Re: Connectedness & Togetherness

"Nicola Guarino" <>
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Date: Mon, 23 Jan 95 11:01:55 +0000
From: "Nicola Guarino" <>
Subject: Re:  Connectedness & Togetherness
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Folks, I am forwarding this mail to SRKB since - after my previous posting
regarding the shift from the "ontology" list to skrb, I think there could be
interested people there. Still puzzled about the right place for these
discussions. Even more puzzled from John's points on contexts, especially points
1 and 5. 

-- Nicola

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Date: Thu, 19 Jan 1995 14:49:05 +0500
From: (John F. Sowa)
Subject: Re:  Connectedness & Togetherness
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Re contexts:  The notion of context, as I use it, is not a complex
notion at all.  Please do not confuse my technical term "context"
with any other usage that any one else has been using.  Let me say
a few words about what I mean by the notion of "context":
1. A context is any entity of any type whatever whose description
   has one or more "included" entities.  By "inclusion", I mean
  I mean a very general notion, whose specializations are
   "part-of", "contained-in", "attribute-of", "property-of", etc.
   This notion of "inclusion" is not a complex notion, but rather
   the intersection of all those other notions, e.g. "part-of", etc.
   I identify this "inclusion" relation with the basic primitive
   of mereology.  It corresponds to what many people call either
   "part-of" or "moment-of" -- see for example, Husserl's
   Logical Investigations and the kinds of things that people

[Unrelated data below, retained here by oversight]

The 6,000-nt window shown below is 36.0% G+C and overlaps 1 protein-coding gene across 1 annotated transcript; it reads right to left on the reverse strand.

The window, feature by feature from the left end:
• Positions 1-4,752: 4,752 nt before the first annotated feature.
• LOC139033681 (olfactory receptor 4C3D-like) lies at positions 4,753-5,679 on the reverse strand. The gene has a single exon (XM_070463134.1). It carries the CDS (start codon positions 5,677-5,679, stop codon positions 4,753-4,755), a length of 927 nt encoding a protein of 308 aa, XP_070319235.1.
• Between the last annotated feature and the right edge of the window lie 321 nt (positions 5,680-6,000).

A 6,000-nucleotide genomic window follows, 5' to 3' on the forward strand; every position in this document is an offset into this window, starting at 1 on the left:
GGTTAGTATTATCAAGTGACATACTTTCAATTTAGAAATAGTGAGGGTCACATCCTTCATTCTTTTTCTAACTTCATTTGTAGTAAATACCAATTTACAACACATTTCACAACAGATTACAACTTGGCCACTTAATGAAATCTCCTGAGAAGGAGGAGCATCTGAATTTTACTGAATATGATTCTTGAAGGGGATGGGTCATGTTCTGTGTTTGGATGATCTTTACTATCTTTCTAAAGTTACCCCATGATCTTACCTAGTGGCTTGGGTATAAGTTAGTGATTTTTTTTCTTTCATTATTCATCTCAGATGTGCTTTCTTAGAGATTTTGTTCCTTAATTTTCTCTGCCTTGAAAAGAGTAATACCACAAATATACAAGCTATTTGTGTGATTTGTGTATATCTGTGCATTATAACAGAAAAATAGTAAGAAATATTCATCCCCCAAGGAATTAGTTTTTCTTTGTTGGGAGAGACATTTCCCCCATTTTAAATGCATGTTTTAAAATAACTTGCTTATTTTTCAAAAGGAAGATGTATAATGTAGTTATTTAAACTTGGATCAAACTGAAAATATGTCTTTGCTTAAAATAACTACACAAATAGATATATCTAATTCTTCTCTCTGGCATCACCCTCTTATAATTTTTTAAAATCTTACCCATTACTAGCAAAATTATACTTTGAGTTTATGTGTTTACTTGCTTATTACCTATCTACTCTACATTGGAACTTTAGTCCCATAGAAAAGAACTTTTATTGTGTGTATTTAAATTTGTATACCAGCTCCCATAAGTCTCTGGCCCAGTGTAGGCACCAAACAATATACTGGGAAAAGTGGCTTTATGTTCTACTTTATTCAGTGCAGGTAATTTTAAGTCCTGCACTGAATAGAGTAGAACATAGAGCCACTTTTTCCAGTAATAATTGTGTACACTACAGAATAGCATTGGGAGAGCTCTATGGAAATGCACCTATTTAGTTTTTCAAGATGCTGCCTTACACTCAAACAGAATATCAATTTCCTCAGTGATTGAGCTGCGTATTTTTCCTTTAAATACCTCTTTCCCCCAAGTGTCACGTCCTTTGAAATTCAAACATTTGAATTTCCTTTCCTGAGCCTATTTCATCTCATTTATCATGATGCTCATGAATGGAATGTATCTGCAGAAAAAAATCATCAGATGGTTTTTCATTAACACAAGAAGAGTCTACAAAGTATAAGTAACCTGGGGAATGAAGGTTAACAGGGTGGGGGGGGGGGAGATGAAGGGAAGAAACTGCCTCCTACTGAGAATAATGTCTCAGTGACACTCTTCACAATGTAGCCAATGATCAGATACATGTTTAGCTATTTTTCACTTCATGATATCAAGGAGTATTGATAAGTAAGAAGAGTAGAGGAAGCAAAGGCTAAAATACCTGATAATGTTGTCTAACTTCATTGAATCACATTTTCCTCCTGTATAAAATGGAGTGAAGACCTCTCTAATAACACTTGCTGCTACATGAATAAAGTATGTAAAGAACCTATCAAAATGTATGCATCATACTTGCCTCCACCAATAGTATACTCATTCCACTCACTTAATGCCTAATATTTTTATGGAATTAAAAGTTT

like Barry Smith, Peter Simons, etc., discuss about mereology.
   If the context happens to be a set, "inclusion" corresponds
   to subset-of.
2. My primitive notion of context has NONE of the various complex
   notions built into it, such as scoping, indexicals, abbreviated
   references, encapsulated objects & behaviors, import/export rules,
3. However, I very much sympathize with people like John McCarthy,
   who wants to use a single notion of context to solve many different
   problems of knowledge representation.  I claim that all of McCarthy's
   wishes can be satisfied by my very primitive notion of context
   together with the ability to state axioms about what kinds of
   operations are permissible on contexts of various types.
   None of those axioms are built into my notion of context.  If you
   have a context of undefined type T, no operations of any kind are
   AUTOMATICALLY defined for that context; but no operations of any
   kind are AUTOMATICALLY prohibited, if you wish to define them.
4. If you wish to define a theory that axiomatizes any kind of
   operations, properties, or whatever for a particular type of context,
   you may do so.  However, you must take full responsibility for any
   errors, contradictions, etc., caused by your axioms.  And no one
   else will ever be affected by your errors, unless they choose to
   adopt your axioms and definitions.
5. I claim that this notion of context is much more primitive than
   a definition that introduces "properties".  I choose to make
   properties objects (dependent objects in Husserl's terms).
   A property such as "color red" or a monadic predicate is-red can
   both be defined in terms of a context for an object that includes
   a dependent entity "red".
John John Sowa
(sorry about the extra "john", but I can't edit this file)

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